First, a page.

Busted: Mary Karr

The Liars' Club author discusses worshipping art, getting sober, becoming Catholic, and writing Lit

BH: Right, you mention that in the book.

MK: And I was almost like, “Are you f****** with me?” You know, I’m like five years older than you and you’re calling me Ms. Karr? Do I look like your mother? And it was almost like this faux thing he would do that looks like he’s trying to ingratiate himself but actually it’s a way to try to keep you away. It’s a way to box you off into this thing; it’s this über-solicitousness that is as far from who he actually is. So a lot of the darkness in the books is David. His friend Mark Costello and I went to St. Francis Xavier here in New York and lit a candle for him right after he died, and I said to Mark, “Wouldn’t he love this? Don’t you think he just loves this: us sitting here praying for him and lighting candles for him.” I mean, Jesus, I hope he’s up there drunk as a monkey with baby Jesus. But you know, it was a horrible tragedy, a horrible loss. We just had a very tumultuous relationship.

BH: He never talked to you about when you converted? My impression was that he was very articulate about spirituality although I don’t think he discussed his own spiritual beliefs.

MK: He had a kind of vague, higher-power thing. It’s funny, when he first got sober I remember he said, “Maybe I’ll become Catholic like Mark Costello” — his friend Mark. But I remember him sort of mocking me a little bit and saying that my conversion was bourgeois. But I know he had a spiritual life, I know he prayed and meditated every day, but to my knowledge, I don’t think he ever had a formal spiritual practice. I really hope that he had a community, you know. I really hope he had a community at the time; I was never aware of that.

BH: What do you say to a younger generation of students, or even your son, about faith?

Don’t think about it, just do it! I mean, get on your knees and here’s the weird thing: what do you lose when you do it? Because the truth is, I think we do feel that we lose something; I think we feel that we lose that sense that we run the planet.

MK: Well first off, let me tell one little story about a nun, a nun who came to raise money for this mission in Africa. And she came to our church and she did a slide show — you know how they do a slide show one night to raise the money. And a very doctrinaire member of our church practically said, “Isn’t it terrible that they’re going to burn in everlasting hell?” and this nun was 80 years old and she said, “As a young sister I went to Africa and that’s what I thought. And now I think, the Holy Spirit assumes many forms.”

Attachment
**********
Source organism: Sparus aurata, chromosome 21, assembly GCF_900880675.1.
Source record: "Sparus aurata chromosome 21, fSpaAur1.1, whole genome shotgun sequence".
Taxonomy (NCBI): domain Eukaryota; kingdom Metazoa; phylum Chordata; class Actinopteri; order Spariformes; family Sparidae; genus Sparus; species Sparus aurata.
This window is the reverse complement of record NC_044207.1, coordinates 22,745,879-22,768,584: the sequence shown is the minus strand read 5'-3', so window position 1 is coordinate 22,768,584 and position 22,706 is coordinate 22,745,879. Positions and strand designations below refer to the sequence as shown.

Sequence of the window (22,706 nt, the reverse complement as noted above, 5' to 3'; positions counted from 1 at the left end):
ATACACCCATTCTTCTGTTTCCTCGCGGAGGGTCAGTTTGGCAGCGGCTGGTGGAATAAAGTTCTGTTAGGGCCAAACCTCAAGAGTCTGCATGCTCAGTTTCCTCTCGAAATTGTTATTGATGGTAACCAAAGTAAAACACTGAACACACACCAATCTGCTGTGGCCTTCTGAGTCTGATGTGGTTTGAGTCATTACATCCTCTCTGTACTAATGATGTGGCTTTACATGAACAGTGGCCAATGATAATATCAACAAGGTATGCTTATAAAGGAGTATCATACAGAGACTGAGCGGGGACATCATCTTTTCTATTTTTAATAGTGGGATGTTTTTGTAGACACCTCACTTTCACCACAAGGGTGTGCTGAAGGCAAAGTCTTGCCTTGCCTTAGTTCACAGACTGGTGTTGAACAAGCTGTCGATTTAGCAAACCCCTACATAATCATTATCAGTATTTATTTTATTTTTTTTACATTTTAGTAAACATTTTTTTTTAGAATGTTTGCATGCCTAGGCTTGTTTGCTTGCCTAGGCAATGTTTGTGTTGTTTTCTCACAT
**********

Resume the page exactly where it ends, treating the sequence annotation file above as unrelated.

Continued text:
When I was baptized, the only thing I really believed in was the Holy Spirit, which is a female pronoun. And it’s not so different — obviously it is different — but it could be akin to the great spirit or a force for good, an invisible force for good in the world, the counselor. And I believe in the form of the Holy Spirit, that the Holy Spirit is reaching for us as Christ is, as God is, but — you don’t have to believe anything to practice. And so I would recommend any meditation practice in any kind of community. Otherwise for me, I’m going to sit around and make up rules that are convenient to my disposition. Left without a community, I’ll come up with all kinds of justifications to sleep with your husband’s best friend and your best friend’s husband and my best friend’s husband, you know, I can manufacture all kinds of rationales for my own behavior.

And so I say to people, I started getting on my knees morning and night, not because God wanted me to grovel, but so I would think of myself in the position of the universe as a humble person, trying to just listen to whatever’s out there that’s invisible. And I would say, “Help me stay sober,” or as my first spiritual director in recovery told me, “Make a gratitude list for every letter in the alphabet,” not because God is going to hit me with a lightning bolt if I don’t have a gratitude list, but because I had a mind that was so depressed — alcohol is a depressant drug — that I blocked out good news the way that blinders on a horse keep them from looking to either lane. Just the little practice of doing that gratitude list on my knees every night: “A, I had an apple that was good; B, my little boy who slept through the night; C… ” just actually made me look at the world differently. And again, I’m talking about little steps here, if you want to try them.